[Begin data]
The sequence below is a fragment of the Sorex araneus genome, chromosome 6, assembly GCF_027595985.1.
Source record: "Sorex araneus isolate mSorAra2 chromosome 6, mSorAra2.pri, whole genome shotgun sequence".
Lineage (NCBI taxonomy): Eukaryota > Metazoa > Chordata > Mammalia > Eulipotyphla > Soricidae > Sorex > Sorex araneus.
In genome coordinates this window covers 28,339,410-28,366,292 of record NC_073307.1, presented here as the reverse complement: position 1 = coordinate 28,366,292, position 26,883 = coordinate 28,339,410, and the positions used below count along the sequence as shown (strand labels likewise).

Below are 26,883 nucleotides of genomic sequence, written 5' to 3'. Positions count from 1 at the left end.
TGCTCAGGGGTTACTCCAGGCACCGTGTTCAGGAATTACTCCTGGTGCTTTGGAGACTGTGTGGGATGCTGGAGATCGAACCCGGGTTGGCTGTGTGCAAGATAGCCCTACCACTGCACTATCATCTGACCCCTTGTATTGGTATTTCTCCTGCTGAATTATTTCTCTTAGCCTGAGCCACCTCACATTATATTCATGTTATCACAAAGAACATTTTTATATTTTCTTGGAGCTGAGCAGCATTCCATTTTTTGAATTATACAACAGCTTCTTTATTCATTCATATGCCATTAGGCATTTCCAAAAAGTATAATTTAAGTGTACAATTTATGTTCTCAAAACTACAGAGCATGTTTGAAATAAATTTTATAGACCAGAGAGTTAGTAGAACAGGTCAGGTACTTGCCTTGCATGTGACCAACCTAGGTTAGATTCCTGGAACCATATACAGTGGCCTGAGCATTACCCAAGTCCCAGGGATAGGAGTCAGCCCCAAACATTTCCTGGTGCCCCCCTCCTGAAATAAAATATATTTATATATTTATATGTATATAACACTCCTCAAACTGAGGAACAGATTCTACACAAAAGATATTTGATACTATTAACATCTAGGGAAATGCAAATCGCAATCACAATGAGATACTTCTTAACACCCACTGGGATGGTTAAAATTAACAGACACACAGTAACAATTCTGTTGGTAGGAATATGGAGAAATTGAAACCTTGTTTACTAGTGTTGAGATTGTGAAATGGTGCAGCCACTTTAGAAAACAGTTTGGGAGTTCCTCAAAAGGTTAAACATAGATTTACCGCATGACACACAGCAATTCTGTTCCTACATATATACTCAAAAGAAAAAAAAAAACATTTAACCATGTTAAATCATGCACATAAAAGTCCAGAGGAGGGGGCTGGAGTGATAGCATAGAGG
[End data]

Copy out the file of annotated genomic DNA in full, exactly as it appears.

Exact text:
The sequence below is a fragment of the Sorex araneus genome, chromosome 6, assembly GCF_027595985.1.
Source record: "Sorex araneus isolate mSorAra2 chromosome 6, mSorAra2.pri, whole genome shotgun sequence".
Lineage (NCBI taxonomy): Eukaryota > Metazoa > Chordata > Mammalia > Eulipotyphla > Soricidae > Sorex > Sorex araneus.
In genome coordinates this window covers 28,339,410-28,366,292 of record NC_073307.1, presented here as the reverse complement: position 1 = coordinate 28,366,292, position 26,883 = coordinate 28,339,410, and the positions used below count along the sequence as shown (strand labels likewise).

Below are 26,883 nucleotides of genomic sequence, written 5' to 3'. Positions count from 1 at the left end.
TGCTCAGGGGTTACTCCAGGCACCGTGTTCAGGAATTACTCCTGGTGCTTTGGAGACTGTGTGGGATGCTGGAGATCGAACCCGGGTTGGCTGTGTGCAAGATAGCCCTACCACTGCACTATCATCTGACCCCTTGTATTGGTATTTCTCCTGCTGAATTATTTCTCTTAGCCTGAGCCACCTCACATTATATTCATGTTATCACAAAGAACATTTTTATATTTTCTTGGAGCTGAGCAGCATTCCATTTTTTGAATTATACAACAGCTTCTTTATTCATTCATATGCCATTAGGCATTTCCAAAAAGTATAATTTAAGTGTACAATTTATGTTCTCAAAACTACAGAGCATGTTTGAAATAAATTTTATAGACCAGAGAGTTAGTAGAACAGGTCAGGTACTTGCCTTGCATGTGACCAACCTAGGTTAGATTCCTGGAACCATATACAGTGGCCTGAGCATTACCCAAGTCCCAGGGATAGGAGTCAGCCCCAAACATTTCCTGGTGCCCCCCTCCTGAAATAAAATATATTTATATATTTATATGTATATAACACTCCTCAAACTGAGGAACAGATTCTACACAAAAGATATTTGATACTATTAACATCTAGGGAAATGCAAATCGCAATCACAATGAGATACTTCTTAACACCCACTGGGATGGTTAAAATTAACAGACACACAGTAACAATTCTGTTGGTAGGAATATGGAGAAATTGAAACCTTGTTTACTAGTGTTGAGATTGTGAAATGGTGCAGCCACTTTAGAAAACAGTTTGGGAGTTCCTCAAAAGGTTAAACATAGATTTACCGCATGACACACAGCAATTCTGTTCCTACATATATACTCAAAAGAAAAAAAAAAACATTTAACCATGTTAAATCATGCACATAAAAGTCCAGAGGAGGGGGCTGGAGTGATAGCATAGAGG